106. A suturing device as in claim 100, wherein the needles are removably carried on the shaft.
107. A suturing device as in claim 100, wherein the needles are fixedly carried on the shaft and wherein the suture is attached near the sharpened tip of each needle.
108. A suturing device comprising:
a guide body having a proximal end, a distal end, and a tissue-receiving region at the distal end;
a needle guide having a needle guide channel disposed distal and adjacent to the tissue-receiving region;
a needle having suture attached, said needle being within the guide channel so that it may be advanced through the tissue-receiving region; and
a sheath extending distally from the needle guide and carrying the needle.
109. A suturing device as in claim 29, comprising a pair of needles having suture attached, with one needle slidably mounted in each of the guide channels.
110. A suturing device as in claim 30, wherein the pair of needles has a continuous length of suture attached therebetween.
111. A suturing device as in claim 28, wherein the needle guide is attached to the guide body on a distal side of the tissue-receiving region.
112. A suturing device as in claim 28, further comprising a shaft having a proximal end and a distal end, wherein the shaft is slidably mounted within the guide body and the needles are carried on the distal end of the shaft.
113. A suturing device as in claim 28, wherein an axial passage is disposed within the guide body to receive the needle from the tissue-receiving region at the distal end and guide the needle to the proximal end.
114. A suturing device comprising:
a guide body having a proximal end, a distal end, and a tissue-receiving region at the distal end; and
a needle guide having a pair of guide channels attached to the guide body for directing a pair of needles having suture attached therebetween through opposite sides of the tissue-receiving region;
wherein an axial passage within the guide body is disposed to receive the needles from the tissue-receiving region at the distal end and guide the needles to the proximal end.
115. A suturing device as in claim 114, comprising a pair of needles having suture attached, with one needle slidably mounted in each of the guide channels.
116. A suturing device as in claim 115, wherein the pair of needles has a continuous length of suture attached therebetween.
117. A suturing device as in claim 114, wherein the needle guide is attached to the guide body on a distal side the tissue-receiving region.
118. A suturing device as in claim 117, wherein a pair of axial passages are disposed within the guide body and a pair of the needle guide channels are disposed to cause the needles to diverge as they pass through the tissue-receiving region and into the axial passages.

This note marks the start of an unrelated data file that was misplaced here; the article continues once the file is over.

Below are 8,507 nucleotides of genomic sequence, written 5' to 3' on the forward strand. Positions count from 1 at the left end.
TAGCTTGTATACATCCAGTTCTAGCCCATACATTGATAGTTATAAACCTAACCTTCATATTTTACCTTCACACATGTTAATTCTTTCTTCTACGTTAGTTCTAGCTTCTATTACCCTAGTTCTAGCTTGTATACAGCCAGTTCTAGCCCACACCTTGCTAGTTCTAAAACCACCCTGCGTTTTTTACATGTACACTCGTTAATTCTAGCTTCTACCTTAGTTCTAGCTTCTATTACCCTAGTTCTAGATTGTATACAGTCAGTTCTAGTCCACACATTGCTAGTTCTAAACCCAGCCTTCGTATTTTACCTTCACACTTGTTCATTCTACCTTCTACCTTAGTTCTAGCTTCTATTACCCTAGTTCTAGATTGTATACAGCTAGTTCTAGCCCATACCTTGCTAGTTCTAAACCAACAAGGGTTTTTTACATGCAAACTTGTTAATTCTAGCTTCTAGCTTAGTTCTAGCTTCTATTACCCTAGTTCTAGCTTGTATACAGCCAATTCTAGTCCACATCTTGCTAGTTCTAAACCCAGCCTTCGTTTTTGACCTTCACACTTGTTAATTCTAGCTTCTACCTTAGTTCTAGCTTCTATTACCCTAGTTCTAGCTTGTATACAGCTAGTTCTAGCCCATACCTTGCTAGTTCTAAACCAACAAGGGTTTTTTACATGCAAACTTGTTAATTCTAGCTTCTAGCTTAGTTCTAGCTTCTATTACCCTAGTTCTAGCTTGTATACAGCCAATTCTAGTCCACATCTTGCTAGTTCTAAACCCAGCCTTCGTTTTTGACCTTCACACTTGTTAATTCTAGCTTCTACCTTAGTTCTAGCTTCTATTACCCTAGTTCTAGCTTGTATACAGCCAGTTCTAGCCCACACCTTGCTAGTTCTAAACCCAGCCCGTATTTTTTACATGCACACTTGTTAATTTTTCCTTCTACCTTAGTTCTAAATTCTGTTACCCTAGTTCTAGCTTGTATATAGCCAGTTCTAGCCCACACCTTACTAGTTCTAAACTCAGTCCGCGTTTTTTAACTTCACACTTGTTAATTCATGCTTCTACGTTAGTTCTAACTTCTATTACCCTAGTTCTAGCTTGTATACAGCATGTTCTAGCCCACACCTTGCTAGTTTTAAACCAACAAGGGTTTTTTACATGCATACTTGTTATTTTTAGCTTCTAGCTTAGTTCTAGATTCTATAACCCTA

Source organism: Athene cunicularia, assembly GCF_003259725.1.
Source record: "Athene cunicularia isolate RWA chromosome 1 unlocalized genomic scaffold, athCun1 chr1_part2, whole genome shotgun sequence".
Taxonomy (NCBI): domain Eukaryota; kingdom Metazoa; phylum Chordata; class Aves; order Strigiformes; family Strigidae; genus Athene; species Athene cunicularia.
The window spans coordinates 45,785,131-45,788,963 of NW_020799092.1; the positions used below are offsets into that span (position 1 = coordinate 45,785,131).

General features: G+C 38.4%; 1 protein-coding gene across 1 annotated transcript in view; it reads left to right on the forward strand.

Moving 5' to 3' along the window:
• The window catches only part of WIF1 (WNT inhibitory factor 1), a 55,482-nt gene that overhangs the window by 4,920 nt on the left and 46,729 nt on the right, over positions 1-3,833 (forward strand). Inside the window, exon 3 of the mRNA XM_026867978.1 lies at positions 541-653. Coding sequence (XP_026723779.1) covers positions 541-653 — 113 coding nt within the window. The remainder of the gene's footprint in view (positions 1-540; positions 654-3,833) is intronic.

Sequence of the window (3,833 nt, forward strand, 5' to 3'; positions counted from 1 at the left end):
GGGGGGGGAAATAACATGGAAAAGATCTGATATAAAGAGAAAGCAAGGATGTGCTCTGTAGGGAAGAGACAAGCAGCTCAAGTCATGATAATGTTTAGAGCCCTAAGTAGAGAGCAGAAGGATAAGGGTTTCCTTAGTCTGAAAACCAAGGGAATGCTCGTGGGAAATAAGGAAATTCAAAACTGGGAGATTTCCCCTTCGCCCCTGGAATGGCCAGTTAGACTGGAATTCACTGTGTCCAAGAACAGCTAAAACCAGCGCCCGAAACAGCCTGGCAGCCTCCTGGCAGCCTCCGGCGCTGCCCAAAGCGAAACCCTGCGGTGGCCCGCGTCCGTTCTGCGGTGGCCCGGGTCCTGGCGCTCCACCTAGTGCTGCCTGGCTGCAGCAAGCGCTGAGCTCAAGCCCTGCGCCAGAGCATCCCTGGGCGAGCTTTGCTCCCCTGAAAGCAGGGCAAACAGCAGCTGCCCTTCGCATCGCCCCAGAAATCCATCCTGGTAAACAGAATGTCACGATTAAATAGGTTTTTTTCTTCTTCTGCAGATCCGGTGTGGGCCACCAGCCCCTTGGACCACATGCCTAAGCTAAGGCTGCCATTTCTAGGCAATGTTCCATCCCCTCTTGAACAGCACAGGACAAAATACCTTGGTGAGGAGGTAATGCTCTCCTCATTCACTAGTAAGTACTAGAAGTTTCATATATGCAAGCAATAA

119. A suturing device as in claim 118, wherein the needle is longer than the guide body so that the needle can be advanced through the guide body by pushing on its trailing end.
120. A suturing device as in claim 119, further comprising a shaft having a proximal end and a distal end, wherein the shaft is slidably mounted within the guide body and the needles are carried on the distal end of the shaft.
121. A suturing device as in claim 114, wherein the needle guide is disposed on the distal side of the tissue receiving region, further comprising a sheath extending distally from the needle guide and carrying the needle.
122. A suturing device comprising:
a guide body having a proximal end, a distal end, and a tissue-receiving region at the distal end;
a needle guide having a needle guide channel attached to the guide body for directing a needle having suture attached through the tissue-receiving region; and
a sheath extending distally from the needle guide for carrying the needle;
wherein an axial passage within the guide body is disposed to receive the needle from the tissue-receiving region at the distal end and guide the needle to the proximal end.
123. A suturing device as in claim 122, wherein the needle guide has a pair of needle guide channels disposed on opposite sides of the tissue-receiving region.
124. A suturing device as in claim 123, comprising a pair of needles having suture attached, with one needle slidably mounted in each of the guide channels.
125. A suturing device as in claim 124, wherein the pair of needles has a continuous length of suture attached therebetween.
126. A suturing device as in claim 122, wherein the needle guide is attached to the guide body on a distal side of the tissue-receiving region.
127. A suturing device as in claim 126, wherein a pair of axial passages are disposed within the guide body and a pair of the needle guide channels are disposed to cause the needles to diverge as they pass through the tissue-receiving region and into the axial passages.
128. A suturing device as in claim 127, wherein the needle is longer than the guide body so that the needle can be advanced through the guide body by pushing on its trailing end.
129. A suturing device as in claim 128, further comprising a shaft having a proximal end and a distal end, wherein the shaft is slidably mounted within the guide body and the needles are carried on the distal end of the shaft.
130. A suturing device as in claim 122, wherein the needle guide is disposed on the distal side of the tissue receiving region.
131. A suturing device comprising:
a guide body having a proximal end, a distal end, and a tissue-receiving region at the distal end;
a sheath extending distally from the tissue-receiving region on the guide body; and
a needle slidably disposed within the sheath so that the needle can be drawn proximally from the sheath through the tissue-receiving region, wherein the needle is longer than the guide body so that the needle can be advanced through the guide body by pushing on its trailing end.